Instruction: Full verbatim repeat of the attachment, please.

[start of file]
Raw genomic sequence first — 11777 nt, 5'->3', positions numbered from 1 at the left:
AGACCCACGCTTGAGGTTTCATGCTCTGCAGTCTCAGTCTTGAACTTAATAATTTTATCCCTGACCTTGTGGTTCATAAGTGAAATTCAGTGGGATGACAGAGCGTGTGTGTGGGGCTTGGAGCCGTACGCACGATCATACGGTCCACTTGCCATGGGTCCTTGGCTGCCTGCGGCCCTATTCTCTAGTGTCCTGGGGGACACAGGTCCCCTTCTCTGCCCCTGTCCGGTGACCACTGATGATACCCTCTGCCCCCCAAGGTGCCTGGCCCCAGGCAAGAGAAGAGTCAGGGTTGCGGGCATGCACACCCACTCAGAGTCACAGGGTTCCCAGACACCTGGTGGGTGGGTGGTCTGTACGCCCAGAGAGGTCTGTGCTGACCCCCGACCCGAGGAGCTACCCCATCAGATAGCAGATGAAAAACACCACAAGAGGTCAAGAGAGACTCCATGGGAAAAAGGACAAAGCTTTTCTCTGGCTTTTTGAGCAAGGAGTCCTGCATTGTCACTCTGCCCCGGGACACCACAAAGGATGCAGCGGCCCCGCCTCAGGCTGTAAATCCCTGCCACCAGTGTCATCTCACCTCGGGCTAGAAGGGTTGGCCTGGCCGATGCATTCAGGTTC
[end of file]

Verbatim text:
Raw genomic sequence first — 11777 nt, 5'->3', positions numbered from 1 at the left:
AGACCCACGCTTGAGGTTTCATGCTCTGCAGTCTCAGTCTTGAACTTAATAATTTTATCCCTGACCTTGTGGTTCATAAGTGAAATTCAGTGGGATGACAGAGCGTGTGTGTGGGGCTTGGAGCCGTACGCACGATCATACGGTCCACTTGCCATGGGTCCTTGGCTGCCTGCGGCCCTATTCTCTAGTGTCCTGGGGGACACAGGTCCCCTTCTCTGCCCCTGTCCGGTGACCACTGATGATACCCTCTGCCCCCCAAGGTGCCTGGCCCCAGGCAAGAGAAGAGTCAGGGTTGCGGGCATGCACACCCACTCAGAGTCACAGGGTTCCCAGACACCTGGTGGGTGGGTGGTCTGTACGCCCAGAGAGGTCTGTGCTGACCCCCGACCCGAGGAGCTACCCCATCAGATAGCAGATGAAAAACACCACAAGAGGTCAAGAGAGACTCCATGGGAAAAAGGACAAAGCTTTTCTCTGGCTTTTTGAGCAAGGAGTCCTGCATTGTCACTCTGCCCCGGGACACCACAAAGGATGCAGCGGCCCCGCCTCAGGCTGTAAATCCCTGCCACCAGTGTCATCTCACCTCGGGCTAGAAGGGTTGGCCTGGCCGATGCATTCAGGTTC